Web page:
Hypothesis testing is an act in statistics whereby an analyst tests an assumption regarding a population parameter. The methodology employed by the analyst depends on the nature of the data used and the reason for the analysis.

Hypothesis testing is used to assess the plausibility of a hypothesis by using sample data. Such data may come from a larger population, or from a data-generating process. The word “population” will be used for both of these cases in the following descriptions.

The test provides evidence concerning the plausibility of the hypothesis, given the data.

Statistical analysts test a hypothesis by measuring and examining a random sample of the population being analyzed.

In hypothesis testing, an analyst tests a statistical sample, with the goal of providing evidence on the plausibility of the null hypothesis.

Statistical analysts test a hypothesis by measuring and examining a random sample of the population being analyzed. All analysts use a random population sample to test two different hypotheses: the null hypothesis and the alternative hypothesis.

The null hypothesis is usually a hypothesis of equality between population parameters; e.g., a null hypothesis may state that the population mean return is equal to zero. The alternative hypothesis is effectively the opposite of a null hypothesis (e.g., the population mean return is not equal to zero). Thus, they are mutually exclusive, and only one can be true. However, one of the two hypotheses will always be true.

All hypotheses are tested using a four-step process:

The first step is for the analyst to state the two hypotheses so that only one can be right.

The next step is to formulate an analysis plan, which outlines how the data will be evaluated.

The third step is to carry out the plan and physically analyze the sample data.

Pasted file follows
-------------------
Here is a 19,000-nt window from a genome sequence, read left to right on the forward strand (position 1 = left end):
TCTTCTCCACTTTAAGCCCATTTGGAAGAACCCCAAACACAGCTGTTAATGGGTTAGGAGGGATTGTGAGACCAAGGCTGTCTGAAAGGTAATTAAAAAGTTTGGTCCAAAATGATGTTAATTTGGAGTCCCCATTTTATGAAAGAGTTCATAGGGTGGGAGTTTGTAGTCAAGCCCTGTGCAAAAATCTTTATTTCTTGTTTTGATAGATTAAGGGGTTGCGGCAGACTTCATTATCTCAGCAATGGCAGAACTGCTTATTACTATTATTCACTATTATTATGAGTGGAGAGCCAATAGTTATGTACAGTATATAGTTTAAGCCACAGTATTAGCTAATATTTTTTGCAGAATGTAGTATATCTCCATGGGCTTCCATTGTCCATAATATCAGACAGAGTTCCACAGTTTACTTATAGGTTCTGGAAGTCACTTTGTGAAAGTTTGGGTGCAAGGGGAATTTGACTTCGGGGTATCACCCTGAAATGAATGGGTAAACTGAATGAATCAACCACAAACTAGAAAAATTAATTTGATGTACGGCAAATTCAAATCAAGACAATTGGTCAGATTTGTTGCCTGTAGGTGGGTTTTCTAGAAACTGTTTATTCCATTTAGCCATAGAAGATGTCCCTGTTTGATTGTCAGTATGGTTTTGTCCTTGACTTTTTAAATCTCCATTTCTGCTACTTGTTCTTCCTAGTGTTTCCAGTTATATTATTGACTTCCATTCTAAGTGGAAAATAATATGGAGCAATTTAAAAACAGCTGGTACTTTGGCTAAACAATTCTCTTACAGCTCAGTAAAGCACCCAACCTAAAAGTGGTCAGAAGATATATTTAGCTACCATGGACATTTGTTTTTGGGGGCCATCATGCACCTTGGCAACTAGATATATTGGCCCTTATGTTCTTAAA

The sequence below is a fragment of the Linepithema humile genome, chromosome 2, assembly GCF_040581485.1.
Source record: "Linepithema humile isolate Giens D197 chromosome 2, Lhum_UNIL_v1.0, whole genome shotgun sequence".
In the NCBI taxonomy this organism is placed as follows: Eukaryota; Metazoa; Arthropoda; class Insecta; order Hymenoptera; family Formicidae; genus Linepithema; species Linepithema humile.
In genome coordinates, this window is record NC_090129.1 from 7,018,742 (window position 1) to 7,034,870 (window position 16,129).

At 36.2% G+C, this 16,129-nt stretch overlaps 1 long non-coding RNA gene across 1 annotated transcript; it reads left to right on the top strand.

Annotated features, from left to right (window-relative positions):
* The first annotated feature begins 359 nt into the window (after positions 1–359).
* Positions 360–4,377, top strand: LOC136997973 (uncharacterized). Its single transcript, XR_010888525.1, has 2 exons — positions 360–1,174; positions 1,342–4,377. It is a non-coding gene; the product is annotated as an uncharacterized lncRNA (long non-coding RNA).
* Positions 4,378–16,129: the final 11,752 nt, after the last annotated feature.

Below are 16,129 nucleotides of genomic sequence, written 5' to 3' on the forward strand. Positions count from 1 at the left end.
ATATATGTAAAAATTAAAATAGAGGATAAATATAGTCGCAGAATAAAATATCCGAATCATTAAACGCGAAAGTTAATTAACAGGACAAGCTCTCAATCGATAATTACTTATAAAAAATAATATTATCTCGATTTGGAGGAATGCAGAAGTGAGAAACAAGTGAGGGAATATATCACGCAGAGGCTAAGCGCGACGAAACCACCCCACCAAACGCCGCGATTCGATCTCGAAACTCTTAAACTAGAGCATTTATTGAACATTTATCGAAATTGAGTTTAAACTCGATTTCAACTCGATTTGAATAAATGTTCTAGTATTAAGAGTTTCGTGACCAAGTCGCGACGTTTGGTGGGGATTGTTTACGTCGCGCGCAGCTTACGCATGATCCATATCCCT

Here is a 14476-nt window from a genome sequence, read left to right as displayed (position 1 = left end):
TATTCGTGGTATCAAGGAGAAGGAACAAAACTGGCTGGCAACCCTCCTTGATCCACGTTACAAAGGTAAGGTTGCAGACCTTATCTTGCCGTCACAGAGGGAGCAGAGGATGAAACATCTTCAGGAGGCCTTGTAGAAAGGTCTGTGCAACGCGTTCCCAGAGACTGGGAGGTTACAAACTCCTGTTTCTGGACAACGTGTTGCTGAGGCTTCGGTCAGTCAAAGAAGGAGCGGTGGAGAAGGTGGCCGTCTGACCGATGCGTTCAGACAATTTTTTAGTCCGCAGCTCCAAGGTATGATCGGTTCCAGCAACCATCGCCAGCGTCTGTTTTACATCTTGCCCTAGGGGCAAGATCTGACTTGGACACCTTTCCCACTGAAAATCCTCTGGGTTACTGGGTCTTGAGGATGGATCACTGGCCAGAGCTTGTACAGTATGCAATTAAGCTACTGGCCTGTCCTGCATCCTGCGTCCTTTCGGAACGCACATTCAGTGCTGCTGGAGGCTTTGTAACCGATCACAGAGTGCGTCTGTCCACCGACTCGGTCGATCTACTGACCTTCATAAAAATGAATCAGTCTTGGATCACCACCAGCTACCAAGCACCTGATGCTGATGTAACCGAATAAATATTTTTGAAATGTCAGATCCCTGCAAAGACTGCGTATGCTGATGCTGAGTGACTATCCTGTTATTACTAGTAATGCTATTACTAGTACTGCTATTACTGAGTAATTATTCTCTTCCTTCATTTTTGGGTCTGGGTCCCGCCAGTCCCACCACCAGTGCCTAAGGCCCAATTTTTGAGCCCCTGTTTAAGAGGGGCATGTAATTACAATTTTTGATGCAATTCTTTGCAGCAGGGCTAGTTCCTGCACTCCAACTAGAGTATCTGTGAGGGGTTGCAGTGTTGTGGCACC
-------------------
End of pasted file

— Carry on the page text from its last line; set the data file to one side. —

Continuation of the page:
The fourth and final step is to analyze the results and either reject the null hypothesis, or state that the null hypothesis is plausible, given the data.

If, for example, a person wants to test that a penny has exactly a 50% chance of landing on heads, the null hypothesis would be that 50% is correct, and the alternative hypothesis would be that 50% is not correct.

Mathematically, the null hypothesis would be represented as Ho: P = 0.5. The alternative hypothesis would be denoted as “Ha” and be identical to the null hypothesis, except with the equal sign struck-through, meaning that it does not equal 50%.

A random sample of 100 coin flips is taken, and the null hypothesis is then tested. If it is found that the 100 coin flips were distributed as 40 heads and 60 tails, the analyst would assume that a penny does not have a 50% chance of landing on heads and would reject the null hypothesis and accept the alternative hypothesis.

If, on the other hand, there were 48 heads and 52 tails, then it is plausible that the coin could be fair and still produce such a result. In cases such as this where the null hypothesis is “accepted,” the analyst states that the difference between the expected results (50 heads and 50 tails) and the observed results (48 heads and 52 tails) is “explainable by chance alone.”